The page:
d. For the purposes of this section, "violent crime" means any crime in which the actor causes death, causes serious bodily injury as defined in subsection b. of N.J.S.A. 2C:11-1, or uses or threatens the immediate use of a deadly weapon. "Violent crime" also includes any aggravated sexual assault or sexual assault in which the actor uses, or threatens the immediate use of, physical force.

In Essex Crane Rental Corp. v. Director, Div. of Civil Rights, 294 N.J. Super. 101 (App. Div. 1996), we discussed principles of statutory construction:

In construing a statute we must effectuate the Legislature's intent. Monmouth County v. Wissell, 68 N.J. 35, 43-44, 342 A.2d 199 (1975). Sources of legislative intent are the language of a statute, the policy behind a statute, concepts of reasonableness, and legislative history. Coletti v. Union Co. Bd. of Chosen Freeholders, 217 N.J. Super. 31, 35, 524 A.2d 1270 (App. Div. 1987); Shapiro v. Essex County Bd. of Chosen Freeholders, 177 N.J. Super. 87, 92 424 A.2d 1203 (Law Div. 1980), aff'd, 183 N.J. Super. 24, 443 A.2d 219 (App. Div. 1982), aff'd, 91 N.J. 430, 453 A.2d 158 (1982).

"[W]e must first look at the evident wording of the statute to ascertain its plain meaning and intent." Renz v. Penn Central Corp., 87 N.J. 437, 440, 435 A.2d 540 (1981). Our duty is to apply the legislative intent as expressed in the statute's language, and we are not to presume that the Legislature intended something other than what it expressed by its plain language. In re Jamesburg High Sch. Closing, 83 N.J. 540, 548, 416 A.2d 896 (1980); In re Howell Tp., Monmouth County, 254 N.J. Super. 411, 419, 603 A.2d 959 (App. Div. 1991). [Id. at 105.]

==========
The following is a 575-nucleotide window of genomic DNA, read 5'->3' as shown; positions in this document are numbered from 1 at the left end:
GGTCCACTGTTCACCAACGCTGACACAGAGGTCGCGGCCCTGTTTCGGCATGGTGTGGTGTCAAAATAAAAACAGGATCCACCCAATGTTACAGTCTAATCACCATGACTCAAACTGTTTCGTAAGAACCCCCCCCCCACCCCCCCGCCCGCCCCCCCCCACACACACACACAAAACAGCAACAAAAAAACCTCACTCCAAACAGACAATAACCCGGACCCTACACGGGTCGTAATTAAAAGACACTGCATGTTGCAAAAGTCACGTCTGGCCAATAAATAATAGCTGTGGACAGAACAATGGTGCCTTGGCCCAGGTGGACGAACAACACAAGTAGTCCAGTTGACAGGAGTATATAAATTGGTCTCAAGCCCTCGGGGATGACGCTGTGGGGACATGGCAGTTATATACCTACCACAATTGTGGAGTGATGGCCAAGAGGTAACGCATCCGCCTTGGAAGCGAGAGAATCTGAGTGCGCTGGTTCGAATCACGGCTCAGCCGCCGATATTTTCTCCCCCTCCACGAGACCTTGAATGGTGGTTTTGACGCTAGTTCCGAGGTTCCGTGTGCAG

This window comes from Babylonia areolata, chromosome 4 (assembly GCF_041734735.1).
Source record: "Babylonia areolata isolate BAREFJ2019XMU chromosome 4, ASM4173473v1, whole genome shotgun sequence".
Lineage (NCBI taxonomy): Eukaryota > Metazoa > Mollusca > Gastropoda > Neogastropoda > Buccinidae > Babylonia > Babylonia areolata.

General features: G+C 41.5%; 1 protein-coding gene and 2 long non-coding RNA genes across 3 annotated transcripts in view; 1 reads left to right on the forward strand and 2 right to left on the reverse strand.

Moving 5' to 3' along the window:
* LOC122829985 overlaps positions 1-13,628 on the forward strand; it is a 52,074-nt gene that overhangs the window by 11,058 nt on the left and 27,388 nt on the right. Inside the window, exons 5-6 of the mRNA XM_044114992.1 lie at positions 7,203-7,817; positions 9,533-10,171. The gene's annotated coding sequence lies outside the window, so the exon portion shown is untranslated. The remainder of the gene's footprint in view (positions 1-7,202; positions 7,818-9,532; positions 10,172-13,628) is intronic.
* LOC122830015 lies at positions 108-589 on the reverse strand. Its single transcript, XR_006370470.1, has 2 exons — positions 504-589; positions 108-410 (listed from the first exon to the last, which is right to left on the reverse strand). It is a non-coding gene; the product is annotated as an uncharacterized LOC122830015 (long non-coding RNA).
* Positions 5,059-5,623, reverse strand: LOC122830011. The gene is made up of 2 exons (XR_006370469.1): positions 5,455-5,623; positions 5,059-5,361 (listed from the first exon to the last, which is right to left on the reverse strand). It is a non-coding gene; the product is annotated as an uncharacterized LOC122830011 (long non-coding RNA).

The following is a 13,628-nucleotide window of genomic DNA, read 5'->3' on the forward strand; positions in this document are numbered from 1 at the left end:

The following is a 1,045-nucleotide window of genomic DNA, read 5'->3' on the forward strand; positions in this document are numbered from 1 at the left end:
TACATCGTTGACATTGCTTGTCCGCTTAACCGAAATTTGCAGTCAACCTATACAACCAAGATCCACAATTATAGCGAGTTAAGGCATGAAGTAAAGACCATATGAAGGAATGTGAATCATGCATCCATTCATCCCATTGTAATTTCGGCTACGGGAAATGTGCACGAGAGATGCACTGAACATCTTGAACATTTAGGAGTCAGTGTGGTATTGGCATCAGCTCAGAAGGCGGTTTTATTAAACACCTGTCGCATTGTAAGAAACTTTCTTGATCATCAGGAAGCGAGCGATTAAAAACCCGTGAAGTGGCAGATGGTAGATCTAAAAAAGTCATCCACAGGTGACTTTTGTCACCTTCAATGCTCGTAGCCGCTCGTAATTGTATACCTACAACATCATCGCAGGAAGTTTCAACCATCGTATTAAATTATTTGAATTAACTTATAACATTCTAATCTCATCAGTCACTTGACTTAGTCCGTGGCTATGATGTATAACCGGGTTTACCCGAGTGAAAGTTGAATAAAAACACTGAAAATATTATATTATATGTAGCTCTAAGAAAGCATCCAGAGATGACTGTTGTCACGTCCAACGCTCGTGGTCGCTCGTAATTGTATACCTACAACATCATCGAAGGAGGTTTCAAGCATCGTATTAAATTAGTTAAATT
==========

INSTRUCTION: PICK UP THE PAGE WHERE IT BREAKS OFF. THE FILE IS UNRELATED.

Penal statutes, however, are to be strictly construed, State v. Edwards, 28 N.J. 292, 298 (1958), and this principle applies to the Act. State v. Thomas, 322 N.J. Super. 512, 518 (App. Div. 1999) (holding that the No Early Release Act must be strictly construed). But "the rule of strict construction does not mean that the manifestations of the Legislature's intention should be disregarded." Ibid. Accord State v. Bridges, 131 N.J. 402, 406 (1993); State v. Hugley, 198 N.J. Super. 152, 156 (App. Div. 1985). In the absence of a special meaning, the words in a statute are to be given their ordinary and well understood meaning. Fahey v. Jersey City, 52 N.J. 103, 107 (1968).